“Books aren’t written – they’re rewritten. Including your own. It is one of the hardest things to accept, especially after the seventh rewrite hasn’t quite done it.” ─ Michael Crichton

    “Very few writers know what they’re doing until they’ve done it.” ─ Annie Lamott

    “All writing problems are psychological problems. Blocks usually stem from the fear of being judged. If you imagine the world listening, you’ll never write a line. That’s why privacy is so important. You should write first drafts as if they will never be shown to anyone.” ─ Erica Jong

    "Only ambitious non-entities and hearty mediocrities exhibit their rough drafts. It is like passing around samples of one's sputum." ─ Vladimir Nabokov

    Look at some of those quotes by famous writers. Hell, even Nabokov & Hemingway understood their first attempts were absolute shit. So, either stop making excuses, suck it up and do the work, or do something else with your time. No one is forcing you to be a writer. If it's what you truly want, you'll be willing to put the effort in.
    Last edited: Feb 15, 2018
  6. CupofJoe

    CupofJoe Myth Weaver

    I think I'm going to get that put on a tee shirt...
    Dark Squiggle and T.Allen.Smith like this.
  7. skip.knox

    skip.knox toujours gai, archie Moderator

    Nabokov had an eye for the icky, didn't he?

    I sort of agree with T. Allen Smith. If you can stop caring, then you should. Anyone who can possibly stop writing--or stop creating any other sort of art--should endeavor to do so. It's not possible for some. They just keep trying to write, however fitfully, because they can't seem not to write.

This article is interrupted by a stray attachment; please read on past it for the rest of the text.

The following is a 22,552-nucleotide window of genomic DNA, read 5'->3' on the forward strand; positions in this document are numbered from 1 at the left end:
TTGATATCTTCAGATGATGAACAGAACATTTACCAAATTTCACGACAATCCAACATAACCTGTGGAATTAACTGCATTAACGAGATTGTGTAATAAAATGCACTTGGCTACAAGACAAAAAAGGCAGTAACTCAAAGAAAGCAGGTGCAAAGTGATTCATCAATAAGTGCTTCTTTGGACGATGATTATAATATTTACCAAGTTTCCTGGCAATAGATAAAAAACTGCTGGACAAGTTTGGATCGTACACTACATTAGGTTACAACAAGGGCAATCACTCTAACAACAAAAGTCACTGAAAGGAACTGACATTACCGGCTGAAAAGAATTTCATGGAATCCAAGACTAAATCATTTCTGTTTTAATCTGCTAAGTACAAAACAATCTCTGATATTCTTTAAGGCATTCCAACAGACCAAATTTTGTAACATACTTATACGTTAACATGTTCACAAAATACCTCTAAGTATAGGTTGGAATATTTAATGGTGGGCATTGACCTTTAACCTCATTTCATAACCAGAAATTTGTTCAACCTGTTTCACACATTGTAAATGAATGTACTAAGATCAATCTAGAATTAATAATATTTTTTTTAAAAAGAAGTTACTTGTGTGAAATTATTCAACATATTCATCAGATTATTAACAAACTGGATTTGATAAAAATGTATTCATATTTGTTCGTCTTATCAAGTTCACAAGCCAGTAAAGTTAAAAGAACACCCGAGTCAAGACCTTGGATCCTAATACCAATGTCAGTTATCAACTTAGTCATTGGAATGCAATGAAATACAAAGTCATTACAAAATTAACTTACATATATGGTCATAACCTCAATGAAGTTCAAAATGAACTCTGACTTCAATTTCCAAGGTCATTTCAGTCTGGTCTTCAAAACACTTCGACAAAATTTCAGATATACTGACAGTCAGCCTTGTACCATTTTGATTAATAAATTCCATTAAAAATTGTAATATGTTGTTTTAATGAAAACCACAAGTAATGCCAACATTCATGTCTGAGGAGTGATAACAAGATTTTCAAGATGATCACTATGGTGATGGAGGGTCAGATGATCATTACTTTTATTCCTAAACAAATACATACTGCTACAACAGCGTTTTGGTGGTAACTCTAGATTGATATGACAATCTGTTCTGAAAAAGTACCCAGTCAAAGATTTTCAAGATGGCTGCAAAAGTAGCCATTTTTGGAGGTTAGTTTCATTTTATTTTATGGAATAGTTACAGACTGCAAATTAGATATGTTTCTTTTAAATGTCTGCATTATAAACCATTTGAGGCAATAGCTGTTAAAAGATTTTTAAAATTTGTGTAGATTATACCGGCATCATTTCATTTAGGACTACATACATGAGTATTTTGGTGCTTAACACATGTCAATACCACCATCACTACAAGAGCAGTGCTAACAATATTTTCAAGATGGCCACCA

I'm further along than you, Nimue, in that I have some completed work I'm not embarrassed to show, but I'm right beside you on the emotional level. Writing does not bring me joy, and the childhood fantasy vanished long ago--slain, I suspect, somewhere on the seven-year fields of graduate school. I keep writing, though, because it is the rope that suspends me over an abyss. Sure my hands are raw, but what am I going to do, let go? I keep writing because I'm sixty-six years old and I have more stories in me than I have years left to me. If wonder has escaped, maybe try desperation.

    To put it another way, maybe you don't need *that* reason to keep going, maybe you just need *a* reason. It doesn't even need to be a good one. I know my reasons appall some people--I've seen the look on their face when I say it.

    As for quality ... well. Go read Zen and the Art of Motorcycle Maintenance for a discussion of quality. As others have said, you are the worst judge of your own work, though one does get better at it the more *completed* works one writes. I won't even advise you to put aside the novel, but if a short story idea comes along, by all means don't make the poor darling wait. But if you take the time to write it, write all the way to done, which means all the way to having submitted it to at a minimum of nine magazines. Success means getting all the way to rejection. :)

    It's okay to despair. This is desperate work.
    Nimue and Heliotrope like this.
  8. Hmm. Maybe you should visit a therapist to try to figure out what is at the root of this and reconnect with your creative self.
  9. Chessie2

    Chessie2 Staff Article Team

    Then stop.